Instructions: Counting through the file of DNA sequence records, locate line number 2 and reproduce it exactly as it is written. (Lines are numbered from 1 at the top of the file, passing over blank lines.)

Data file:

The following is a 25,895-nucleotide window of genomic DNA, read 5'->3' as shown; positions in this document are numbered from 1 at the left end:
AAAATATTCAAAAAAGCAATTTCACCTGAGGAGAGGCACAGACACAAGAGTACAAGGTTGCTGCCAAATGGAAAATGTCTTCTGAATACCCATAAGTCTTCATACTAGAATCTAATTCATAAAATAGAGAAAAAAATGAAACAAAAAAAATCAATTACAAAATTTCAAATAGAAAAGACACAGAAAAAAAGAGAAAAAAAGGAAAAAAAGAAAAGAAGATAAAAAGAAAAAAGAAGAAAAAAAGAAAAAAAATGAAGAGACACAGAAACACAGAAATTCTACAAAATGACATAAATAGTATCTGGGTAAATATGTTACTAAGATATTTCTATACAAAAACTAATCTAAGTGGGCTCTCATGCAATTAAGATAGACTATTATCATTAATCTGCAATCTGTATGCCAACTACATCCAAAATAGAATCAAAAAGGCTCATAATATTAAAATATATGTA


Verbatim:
AAAATATTCAAAAAAGCAATTTCACCTGAGGAGAGGCACAGACACAAGAGTACAAGGTTGCTGCCAAATGGAAAATGTCTTCTGAATACCCATAAGTCTTCATACTAGAATCTAATTCATAAAATAGAGAAAAAAATGAAACAAAAAAAATCAATTACAAAATTTCAAATAGAAAAGACACAGAAAAAAAGAGAAAAAAAGGAAAAAAAGAAAAGAAGATAAAAAGAAAAAAGAAGAAAAAAAGAAAAAAAATGAAGAGACACAGAAACACAGAAATTCTACAAAATGACATAAATAGTATCTGGGTAAATATGTTACTAAGATATTTCTATACAAAAACTAATCTAAGTGGGCTCTCATGCAATTAAGATAGACTATTATCATTAATCTGCAATCTGTATGCCAACTACATCCAAAATAGAATCAAAAAGGCTCATAATATTAAAATATATGTA